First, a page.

LOS ANGELES, March 22 (UPI) -- Los Angeles County investigators have opened a welfare fraud probe into Nadya Suleman, the so-called octomom, who started receiving assistance in January.
The Los Angeles County Department of Welfare Fraud Prevention and Investigation is looking into Suleman, 37, who became infamous in January 2009 when she gave birth to eight children, ABC News reported Friday.
Suleman, who has 14 children, is entitled to welfare assistance if she makes less than $119,000, E! online reported. She originally stopped accepting welfare last summer.
Gina Rodriguez, a representative for Suleman, said in January the mother was going back on assistance because she had spent all of her income from strip dancing, a pornographic film and other publicity appearances and sought out "state assistance for a brief period of time."
Rodriguez said Suleman's savings were depleted when she entered rehab in October for "anxiety, exhaustion and stress."
Suleman faces as much as three years in prison if convicted of fraud.
Penguins take liking to iPad cat game
LONG BEACH, Calif., March 22 (UPI) -- Officials at a California aquarium said a couple of young penguins have taken a liking to a mouse-chasing iPad app designed to amuse cats.
The Aquarium of the Pacific in Long Beach said penguins Jeremy and Newsom, who are still too young to get caught up in the excitement of the upcoming mating season, have found "enrichment" with the free "Game for Cats" iPad app, ABC News reported Friday.
The game features a mouse running around the screen that lets out a squeak when tapped by a paw -- or in this case, a beak.
"Newsom set the penguin high score of 1,600 for the game," the aquarium said on its website.
A YouTube video of Newsom playing the game has been viewed more than 167,000 times.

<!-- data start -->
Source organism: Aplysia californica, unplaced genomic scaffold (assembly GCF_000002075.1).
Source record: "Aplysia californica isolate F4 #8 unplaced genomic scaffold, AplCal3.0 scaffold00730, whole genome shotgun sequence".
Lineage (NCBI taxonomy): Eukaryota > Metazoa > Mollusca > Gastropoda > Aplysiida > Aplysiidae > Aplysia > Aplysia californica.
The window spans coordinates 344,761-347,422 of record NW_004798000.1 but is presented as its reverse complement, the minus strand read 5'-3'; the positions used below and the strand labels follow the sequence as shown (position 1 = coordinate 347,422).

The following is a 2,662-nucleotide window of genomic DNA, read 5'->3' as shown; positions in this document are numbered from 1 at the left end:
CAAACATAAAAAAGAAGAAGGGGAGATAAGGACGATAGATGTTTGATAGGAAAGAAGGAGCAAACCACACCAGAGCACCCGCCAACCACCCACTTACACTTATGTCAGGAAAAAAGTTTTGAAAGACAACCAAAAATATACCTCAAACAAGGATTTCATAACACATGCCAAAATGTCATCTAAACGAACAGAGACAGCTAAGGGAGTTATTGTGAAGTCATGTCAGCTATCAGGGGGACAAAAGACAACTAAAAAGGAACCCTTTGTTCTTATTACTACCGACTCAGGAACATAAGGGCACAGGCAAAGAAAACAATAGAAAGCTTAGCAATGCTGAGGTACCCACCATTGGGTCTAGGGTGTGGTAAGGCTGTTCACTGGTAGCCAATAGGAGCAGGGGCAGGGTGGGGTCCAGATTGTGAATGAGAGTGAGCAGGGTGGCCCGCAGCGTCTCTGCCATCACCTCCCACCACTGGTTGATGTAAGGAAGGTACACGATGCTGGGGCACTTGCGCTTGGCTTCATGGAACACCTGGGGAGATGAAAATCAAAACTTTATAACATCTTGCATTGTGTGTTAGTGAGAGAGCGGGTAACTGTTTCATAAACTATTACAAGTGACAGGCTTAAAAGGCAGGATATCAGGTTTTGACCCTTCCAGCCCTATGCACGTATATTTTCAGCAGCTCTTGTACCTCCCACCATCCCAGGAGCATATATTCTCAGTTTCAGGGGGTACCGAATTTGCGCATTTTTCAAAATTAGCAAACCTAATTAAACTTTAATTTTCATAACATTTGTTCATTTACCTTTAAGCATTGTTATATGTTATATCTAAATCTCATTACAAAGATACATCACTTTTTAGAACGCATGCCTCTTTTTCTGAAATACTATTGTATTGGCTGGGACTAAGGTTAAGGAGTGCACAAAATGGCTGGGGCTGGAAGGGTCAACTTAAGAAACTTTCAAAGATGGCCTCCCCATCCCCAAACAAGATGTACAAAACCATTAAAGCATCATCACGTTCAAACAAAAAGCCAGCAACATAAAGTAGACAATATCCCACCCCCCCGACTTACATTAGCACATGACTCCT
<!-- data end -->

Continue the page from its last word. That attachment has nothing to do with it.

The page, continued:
Man wants Bitcoins for Alberta bungalow
EDMONTON, Alberta, March 22 (UPI) -- A man selling his Alberta bungalow is asking for about $400,000 -- or 5,613 digital Bitcoins -- with a preference for the Bitcoins.
Taylor More, 22, a former currency trader, said he prefers Bitcoins, worth $72.50 each, for the two-room bungalow on 2.9 acres because he believes there is a future for the digital currency, which Walmart recently began accepting for purchase of gift cards, ABC News reported Friday.
"I just really believe in them and once I read my first article about them, I was hooked," More said. "I can take control of my own money, I don't have to worry about the government stepping in and taking it and freezing my account.
"I have a few ventures that I am working on that involves Bitcoins and I am going to need a lot of Bitcoins to do them. I thought this might help Bitcoin gain some ground, once people see that you can actually buy a piece of property or a physical tangible thing," More said.
He said he can't yet reveal the details of his planned ventures.
"If someone had a partial payment in Bitcoins, I would be willing to negotiate, but I wouldn't turn down somebody who had cash," More said.
Prosecutor files groundhog 'indictment'
HAMILTON, Ohio, March 22 (UPI) -- An Ohio prosecutor has filed a tongue-in-cheek "indictment" against Punxsutawney Phil, accusing the groundhog of incorrectly predicting the weather.
Michael Gmoser of the Butler County, Ohio, prosecutor's office said the groundhog, which is called on each Feb. 2 in Punxsutawney, Pa., to predict the start of spring, "did purposely, and with prior calculation and design, cause people to believe that spring would come early," CNN reported Friday.
I woke up this morning and the wind was blowing, the snow was flying, the temperatures were falling, and I said 'Punxsutawney, you let us down,'" Gmoser told CNN.
John Griffiths, one of Phil's handlers, defended the groundhog's predictions.
"If you remember two weeks ago on a Sunday, it was probably 60, 65 degrees," he said. "So, I mean, that basically counts as an early spring."